Once you’ve considered all the options available under various cat insurance policies it’s time to shop around to find the cover you want at the best possible price.
MoneySuperMarket’s pet insurance comparison service allows you to do just that, providing you with access to range of policies from leading pet insurance providers. That means you can compare what’s on offer – and how much it will cost you to cover your beloved furry friend – with just a few clicks of your mouse.
Cats, like most pets, are most vulnerable when they are very young and very old. For this reason, in a bid to keep their costs (and thus premiums) at a reasonable level, insurance companies impose lower and upper age limits on their policies. So you might not be able to buy cat insurance until your pet is three or six months old, or after its eighth or tenth birthday.
However, you can buy kitten insurance once your cat is six or eight weeks old, and a lifetime policy will continue to renew each year until the animal’s death. If you buy a series of annual policies, there will come a time when you won’t be able to buy cover any longer.
With a lifetime policy, your premiums might increase each year and there might be changes to the exclusions that apply – but you have the advantage of knowing you will be able to get cover.
Other cat insurance considerations
Cat insurance isn’t just about vet’s fees if your pet is ill or injured. Your policy might also extend to cover:
Liability cover: this covers your legal liabilities if your cat causes injury or damage to another person or their property.
Boarding fees: the policy might meet the cost of boarding your cat if you need to go into hospital or are otherwise incapable of looking after it through no fault of your own.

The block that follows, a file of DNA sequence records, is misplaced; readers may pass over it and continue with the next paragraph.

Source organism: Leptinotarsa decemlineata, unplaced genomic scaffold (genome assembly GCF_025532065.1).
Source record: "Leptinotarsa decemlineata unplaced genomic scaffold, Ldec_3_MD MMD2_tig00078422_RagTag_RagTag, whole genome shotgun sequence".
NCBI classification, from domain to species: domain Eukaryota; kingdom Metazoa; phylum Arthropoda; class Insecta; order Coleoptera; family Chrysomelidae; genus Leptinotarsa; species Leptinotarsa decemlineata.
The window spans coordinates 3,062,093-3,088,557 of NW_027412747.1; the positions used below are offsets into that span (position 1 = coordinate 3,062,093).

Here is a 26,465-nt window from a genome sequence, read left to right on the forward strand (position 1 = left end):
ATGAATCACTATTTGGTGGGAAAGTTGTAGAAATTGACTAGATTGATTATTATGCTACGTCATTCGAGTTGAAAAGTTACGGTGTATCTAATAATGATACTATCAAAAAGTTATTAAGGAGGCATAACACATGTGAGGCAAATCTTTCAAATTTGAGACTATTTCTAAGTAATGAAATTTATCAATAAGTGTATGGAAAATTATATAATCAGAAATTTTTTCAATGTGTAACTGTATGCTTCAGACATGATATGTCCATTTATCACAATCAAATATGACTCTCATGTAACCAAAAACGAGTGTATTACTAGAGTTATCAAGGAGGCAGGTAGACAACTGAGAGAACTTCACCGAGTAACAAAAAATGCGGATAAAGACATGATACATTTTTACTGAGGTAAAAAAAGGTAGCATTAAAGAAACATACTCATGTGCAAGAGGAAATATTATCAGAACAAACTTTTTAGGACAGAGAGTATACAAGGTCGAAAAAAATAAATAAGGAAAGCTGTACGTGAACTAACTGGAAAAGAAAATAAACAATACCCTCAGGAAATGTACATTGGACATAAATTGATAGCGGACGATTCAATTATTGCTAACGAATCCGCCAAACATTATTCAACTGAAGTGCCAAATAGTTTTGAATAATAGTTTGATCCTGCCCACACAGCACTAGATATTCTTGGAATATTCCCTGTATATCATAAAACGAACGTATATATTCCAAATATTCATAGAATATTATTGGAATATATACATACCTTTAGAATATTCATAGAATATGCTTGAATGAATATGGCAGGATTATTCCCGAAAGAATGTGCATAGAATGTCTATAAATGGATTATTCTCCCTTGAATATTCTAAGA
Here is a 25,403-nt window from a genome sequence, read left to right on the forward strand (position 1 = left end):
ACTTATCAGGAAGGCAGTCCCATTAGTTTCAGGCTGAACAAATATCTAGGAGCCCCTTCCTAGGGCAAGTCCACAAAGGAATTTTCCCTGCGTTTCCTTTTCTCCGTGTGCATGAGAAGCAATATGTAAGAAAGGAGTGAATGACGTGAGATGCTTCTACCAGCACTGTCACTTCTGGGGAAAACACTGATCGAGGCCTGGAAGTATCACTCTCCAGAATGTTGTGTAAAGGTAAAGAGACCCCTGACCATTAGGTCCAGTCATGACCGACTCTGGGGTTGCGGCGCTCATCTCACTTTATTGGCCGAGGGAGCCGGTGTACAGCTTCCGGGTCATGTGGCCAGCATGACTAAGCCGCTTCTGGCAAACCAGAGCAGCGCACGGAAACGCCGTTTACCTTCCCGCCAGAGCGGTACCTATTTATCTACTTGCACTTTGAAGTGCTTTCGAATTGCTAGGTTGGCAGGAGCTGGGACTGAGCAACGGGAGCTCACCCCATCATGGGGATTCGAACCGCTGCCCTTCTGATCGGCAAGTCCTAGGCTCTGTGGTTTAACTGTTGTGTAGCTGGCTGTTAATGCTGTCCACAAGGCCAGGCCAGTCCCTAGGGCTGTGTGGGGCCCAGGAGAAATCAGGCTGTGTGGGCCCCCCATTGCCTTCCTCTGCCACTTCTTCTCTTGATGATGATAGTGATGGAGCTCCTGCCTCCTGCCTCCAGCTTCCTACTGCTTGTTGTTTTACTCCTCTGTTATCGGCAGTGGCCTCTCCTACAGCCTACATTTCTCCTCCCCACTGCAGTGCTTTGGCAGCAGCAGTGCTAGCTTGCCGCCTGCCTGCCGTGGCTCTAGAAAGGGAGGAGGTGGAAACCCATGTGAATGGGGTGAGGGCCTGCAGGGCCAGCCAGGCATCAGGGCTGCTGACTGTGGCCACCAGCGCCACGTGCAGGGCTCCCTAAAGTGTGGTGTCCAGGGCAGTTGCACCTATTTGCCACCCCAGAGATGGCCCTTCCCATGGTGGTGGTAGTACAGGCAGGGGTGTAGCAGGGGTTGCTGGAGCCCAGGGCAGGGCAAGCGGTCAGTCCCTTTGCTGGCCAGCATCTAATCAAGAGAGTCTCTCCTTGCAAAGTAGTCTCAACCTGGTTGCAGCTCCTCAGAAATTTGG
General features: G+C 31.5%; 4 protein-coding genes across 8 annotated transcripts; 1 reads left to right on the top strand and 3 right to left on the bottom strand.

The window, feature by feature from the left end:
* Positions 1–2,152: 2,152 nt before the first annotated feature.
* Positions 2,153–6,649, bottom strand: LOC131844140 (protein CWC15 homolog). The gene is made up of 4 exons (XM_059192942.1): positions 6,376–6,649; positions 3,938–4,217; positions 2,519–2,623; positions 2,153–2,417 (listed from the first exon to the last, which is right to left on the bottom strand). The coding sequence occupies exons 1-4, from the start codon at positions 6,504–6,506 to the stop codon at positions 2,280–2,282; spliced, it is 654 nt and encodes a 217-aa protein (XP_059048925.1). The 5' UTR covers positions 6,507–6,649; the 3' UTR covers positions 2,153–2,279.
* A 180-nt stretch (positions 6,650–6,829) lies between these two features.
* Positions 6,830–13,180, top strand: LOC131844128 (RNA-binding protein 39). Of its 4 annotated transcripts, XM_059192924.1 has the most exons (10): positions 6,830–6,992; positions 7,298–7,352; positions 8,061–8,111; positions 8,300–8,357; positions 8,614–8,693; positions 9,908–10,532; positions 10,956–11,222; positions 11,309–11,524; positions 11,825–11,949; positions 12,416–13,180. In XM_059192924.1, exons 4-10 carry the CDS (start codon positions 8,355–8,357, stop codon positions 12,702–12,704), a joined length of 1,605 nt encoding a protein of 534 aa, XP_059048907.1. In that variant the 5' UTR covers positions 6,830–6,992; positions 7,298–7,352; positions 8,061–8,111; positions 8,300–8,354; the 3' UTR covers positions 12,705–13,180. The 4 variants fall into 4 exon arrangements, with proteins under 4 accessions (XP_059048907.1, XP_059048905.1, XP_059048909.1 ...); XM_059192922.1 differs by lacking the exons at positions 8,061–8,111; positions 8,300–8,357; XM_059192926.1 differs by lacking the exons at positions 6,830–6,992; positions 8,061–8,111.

Cancellation cover: you might also be covered for any losses you incur due to a cancelled holiday because your cat is ill or injured.
Straying/theft cover: the policy might pay compensation if your cat is lost or stolen. There could also be a contribution towards a finder’s reward.
Death: the policy might pay a cash sum if your pet is killed in an accident (but not if it dies of an illness or old age/natural causes).
Overseas cover: some policies can be extended to provide cover if you take your cat overseas.
As well as some policies excluding cats below and above certain ages, policies also exclude cover for pre-existing conditions, whether that is an illness or injury. So, if your cat develops symptoms of a disease, you may not be able to buy insurance in the hope of it being covered.
The cat breeds which have been reported to have the most pre-existing conditions were British Cream Shorthairs, with almost 5% more incidents than the second highest, Moggies.
With Birmans rounding off the top three, taking out cat insurance early is especially important for owners of these breeds.
Also excluded from cat insurance policies are routine and elective treatments such as vaccinations, neutering and spaying and pest infestations.
Policies may also exclude dental treatment – or offer this cover on payment of additional premium.